Director: Julian Schnabel
Starring: Mathieu Amalric, Marie-Josee Croze, Emmanuelle Seigner
UK Release date: 8 February 2008
Certificate: 12A (112 mins)
Imagine that you suddenly wake up in hospital to find that the only thing you can move is your right eye. You can hear everything, but can’t speak; you can see through that one eye, but the only possible means of communicating is through blinking your eyelid. This is what happened to Jean-Dominique Bauby, the chic, womanising editor of Elle magazine, who suffered a massive stroke and wakes up to find himself in this condition. Remarkably, he goes on to write his best-selling memoir, The Diving Bell and Butterfly on which the film is based, dictating each letter to a faithful assistant who is following a ‘blinking’ code.
This triumph-over-adversity biopic is engrossing from the opening scene, as the film begins from the right eye’s point-of-view, plunging the viewer into the suffocating horror of “Jean-Do’s” situation. This horror gives way to self-pity and anger, and eventually redemption as he uses his imagination to transcend the limits of his body, piecing together his memoirs.
The story itself is powerful enough to capture the imagination and make an impressive film, however it is taken to a different level with the wonderful flow of powerful imagery in the hands of director Julian Schnabel and cinematographer Janusz Kaminski (who won Oscars with Schindler’s List and Saving Private Ryan). Filming mainly from the restricted ‘one-eye’ point of view can be a risky way to shoot a film, leaving the viewer frustrated with an unwelcome feeling of being too ‘locked in’, but here it works. It works mainly because the film gives us plenty of breaks in the form of flashbacks as ‘Jean-Do’ remembers his past in a remarkably unsentimental and candid way. The visual feast produced by Schnabel and Kaminski is animated by great performances. Matthieu Amalric as ‘Jean-Do’ somehow can absorb you with his intensity in spite of his paralysis. Max Von Sydow plays the ageing father of Jean-Do, and seems to be the only person that our patient really cares about. Surrounded by patient and loving women, all stunningly beautiful – his long-suffering wife, his speech therapist, his physiotherapist, his scribe – a constant theme is the nurturing presence and power of women in spite of Jean-Do’s misogyny.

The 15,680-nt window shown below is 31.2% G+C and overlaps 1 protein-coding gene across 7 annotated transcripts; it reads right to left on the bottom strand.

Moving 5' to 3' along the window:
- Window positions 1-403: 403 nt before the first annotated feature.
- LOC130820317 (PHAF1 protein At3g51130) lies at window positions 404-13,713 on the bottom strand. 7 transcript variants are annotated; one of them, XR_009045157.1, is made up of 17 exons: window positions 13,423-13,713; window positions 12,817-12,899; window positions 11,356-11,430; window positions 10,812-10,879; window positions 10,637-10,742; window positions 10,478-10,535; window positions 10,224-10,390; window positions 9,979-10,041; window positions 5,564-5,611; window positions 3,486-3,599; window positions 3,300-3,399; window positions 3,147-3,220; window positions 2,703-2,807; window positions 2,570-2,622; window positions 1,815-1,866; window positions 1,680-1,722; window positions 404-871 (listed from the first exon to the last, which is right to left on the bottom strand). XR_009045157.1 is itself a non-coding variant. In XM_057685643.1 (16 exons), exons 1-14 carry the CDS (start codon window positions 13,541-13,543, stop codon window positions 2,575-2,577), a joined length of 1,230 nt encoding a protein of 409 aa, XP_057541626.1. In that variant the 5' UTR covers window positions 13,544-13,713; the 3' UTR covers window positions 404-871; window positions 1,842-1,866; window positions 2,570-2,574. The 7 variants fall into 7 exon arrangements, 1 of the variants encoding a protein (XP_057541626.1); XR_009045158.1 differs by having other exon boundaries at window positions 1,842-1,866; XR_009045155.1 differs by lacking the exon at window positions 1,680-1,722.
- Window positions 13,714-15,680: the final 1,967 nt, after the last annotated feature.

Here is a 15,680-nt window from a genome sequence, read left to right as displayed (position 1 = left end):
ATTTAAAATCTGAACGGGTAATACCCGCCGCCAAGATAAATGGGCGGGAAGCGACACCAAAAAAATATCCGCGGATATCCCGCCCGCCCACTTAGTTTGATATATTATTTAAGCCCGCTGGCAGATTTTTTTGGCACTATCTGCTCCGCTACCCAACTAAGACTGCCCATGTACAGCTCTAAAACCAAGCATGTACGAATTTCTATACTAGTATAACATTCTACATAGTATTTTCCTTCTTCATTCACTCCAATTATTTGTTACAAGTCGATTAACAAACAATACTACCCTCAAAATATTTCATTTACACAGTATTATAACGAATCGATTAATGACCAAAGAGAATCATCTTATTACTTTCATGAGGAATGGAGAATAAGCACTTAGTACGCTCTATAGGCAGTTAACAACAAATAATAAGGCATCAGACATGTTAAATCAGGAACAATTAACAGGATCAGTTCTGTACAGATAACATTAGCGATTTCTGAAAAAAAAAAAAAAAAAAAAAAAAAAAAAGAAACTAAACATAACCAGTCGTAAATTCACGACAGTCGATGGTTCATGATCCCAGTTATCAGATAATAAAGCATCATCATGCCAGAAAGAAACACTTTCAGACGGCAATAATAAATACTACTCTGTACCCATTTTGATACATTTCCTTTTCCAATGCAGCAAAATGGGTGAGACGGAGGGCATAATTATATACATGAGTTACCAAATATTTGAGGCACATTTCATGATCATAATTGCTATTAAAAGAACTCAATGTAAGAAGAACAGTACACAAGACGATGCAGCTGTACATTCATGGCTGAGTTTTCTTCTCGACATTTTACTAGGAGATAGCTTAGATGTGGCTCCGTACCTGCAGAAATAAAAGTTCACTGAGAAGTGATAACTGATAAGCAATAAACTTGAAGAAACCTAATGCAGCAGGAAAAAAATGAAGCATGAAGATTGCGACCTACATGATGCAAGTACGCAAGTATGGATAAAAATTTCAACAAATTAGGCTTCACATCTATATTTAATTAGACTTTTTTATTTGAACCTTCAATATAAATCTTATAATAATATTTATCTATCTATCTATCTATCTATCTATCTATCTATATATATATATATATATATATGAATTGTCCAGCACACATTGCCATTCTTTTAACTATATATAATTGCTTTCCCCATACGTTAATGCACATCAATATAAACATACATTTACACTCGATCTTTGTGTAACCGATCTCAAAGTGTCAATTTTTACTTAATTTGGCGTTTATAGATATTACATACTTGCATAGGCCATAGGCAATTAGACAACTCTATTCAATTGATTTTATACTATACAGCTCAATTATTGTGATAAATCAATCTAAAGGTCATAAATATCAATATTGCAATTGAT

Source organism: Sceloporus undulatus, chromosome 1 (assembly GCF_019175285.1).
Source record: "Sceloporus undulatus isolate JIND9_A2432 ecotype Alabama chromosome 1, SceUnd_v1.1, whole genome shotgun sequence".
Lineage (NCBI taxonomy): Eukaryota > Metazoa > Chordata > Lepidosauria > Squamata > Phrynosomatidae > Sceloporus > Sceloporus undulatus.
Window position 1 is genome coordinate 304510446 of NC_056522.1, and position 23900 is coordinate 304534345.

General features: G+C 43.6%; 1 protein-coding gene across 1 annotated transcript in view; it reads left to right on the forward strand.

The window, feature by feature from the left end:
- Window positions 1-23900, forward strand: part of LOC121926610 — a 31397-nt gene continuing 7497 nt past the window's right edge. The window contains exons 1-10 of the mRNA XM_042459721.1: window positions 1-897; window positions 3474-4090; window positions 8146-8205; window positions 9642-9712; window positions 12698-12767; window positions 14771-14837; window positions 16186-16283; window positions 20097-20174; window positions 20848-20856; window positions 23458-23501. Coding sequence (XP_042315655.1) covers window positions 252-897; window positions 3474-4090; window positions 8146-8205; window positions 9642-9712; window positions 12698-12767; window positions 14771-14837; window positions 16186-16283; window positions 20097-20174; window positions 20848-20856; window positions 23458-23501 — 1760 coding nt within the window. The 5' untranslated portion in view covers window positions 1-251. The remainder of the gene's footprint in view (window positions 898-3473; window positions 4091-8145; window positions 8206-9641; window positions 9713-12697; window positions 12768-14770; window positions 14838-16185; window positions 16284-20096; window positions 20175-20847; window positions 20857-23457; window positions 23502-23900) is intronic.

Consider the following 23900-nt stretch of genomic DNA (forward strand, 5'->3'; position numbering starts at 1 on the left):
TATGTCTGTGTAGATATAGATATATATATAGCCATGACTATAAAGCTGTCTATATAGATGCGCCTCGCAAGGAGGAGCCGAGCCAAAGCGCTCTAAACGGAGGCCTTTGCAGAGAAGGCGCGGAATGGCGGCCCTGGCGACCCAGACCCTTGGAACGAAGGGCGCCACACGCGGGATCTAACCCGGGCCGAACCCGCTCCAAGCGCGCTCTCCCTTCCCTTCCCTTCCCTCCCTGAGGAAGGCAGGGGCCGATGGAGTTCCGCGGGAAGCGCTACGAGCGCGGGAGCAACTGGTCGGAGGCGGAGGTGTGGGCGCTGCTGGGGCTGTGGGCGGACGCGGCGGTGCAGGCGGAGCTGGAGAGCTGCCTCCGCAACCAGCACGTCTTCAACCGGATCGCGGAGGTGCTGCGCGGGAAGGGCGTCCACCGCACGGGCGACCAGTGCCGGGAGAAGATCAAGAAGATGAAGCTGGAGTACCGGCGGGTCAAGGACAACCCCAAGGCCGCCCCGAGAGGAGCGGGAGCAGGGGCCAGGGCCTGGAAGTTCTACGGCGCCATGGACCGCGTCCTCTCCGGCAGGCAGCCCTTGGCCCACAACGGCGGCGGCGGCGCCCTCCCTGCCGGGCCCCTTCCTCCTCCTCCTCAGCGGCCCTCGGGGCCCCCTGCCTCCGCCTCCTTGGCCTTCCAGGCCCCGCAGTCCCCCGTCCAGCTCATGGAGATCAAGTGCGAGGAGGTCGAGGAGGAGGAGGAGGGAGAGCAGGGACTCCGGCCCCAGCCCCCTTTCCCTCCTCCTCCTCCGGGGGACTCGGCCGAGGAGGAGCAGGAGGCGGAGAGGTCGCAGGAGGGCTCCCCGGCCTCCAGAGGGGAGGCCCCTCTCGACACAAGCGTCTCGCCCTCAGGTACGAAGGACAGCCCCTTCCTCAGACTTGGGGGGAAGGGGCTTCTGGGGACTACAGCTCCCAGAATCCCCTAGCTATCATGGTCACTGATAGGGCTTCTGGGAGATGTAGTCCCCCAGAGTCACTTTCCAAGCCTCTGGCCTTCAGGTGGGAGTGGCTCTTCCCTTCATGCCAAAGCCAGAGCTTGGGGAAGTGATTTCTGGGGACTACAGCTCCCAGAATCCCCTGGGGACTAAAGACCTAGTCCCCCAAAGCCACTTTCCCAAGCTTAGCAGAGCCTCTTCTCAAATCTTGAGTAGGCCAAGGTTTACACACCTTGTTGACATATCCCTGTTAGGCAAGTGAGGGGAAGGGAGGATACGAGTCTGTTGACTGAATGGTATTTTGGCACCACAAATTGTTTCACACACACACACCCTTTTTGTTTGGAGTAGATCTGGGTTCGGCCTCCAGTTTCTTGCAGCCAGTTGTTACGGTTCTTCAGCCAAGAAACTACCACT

It may be tempting to think that there is an overkill of worthy films about the heroic struggles of the physically or mentally afflicted, often succumbing to sentimentality, they make an impression through their earnestness rather than through their craft. This film bucks the trend, avoiding the clichés of the genre. It was refreshing to come out of a film having been absorbed from beginning to end and still wonder to myself “Do I actually like the hero?” The jury is still out on that one, but other juries have already cast their verdict…. a triumph at Cannes, nominated for four Oscars… can you afford to miss it?
Tim Byron SJ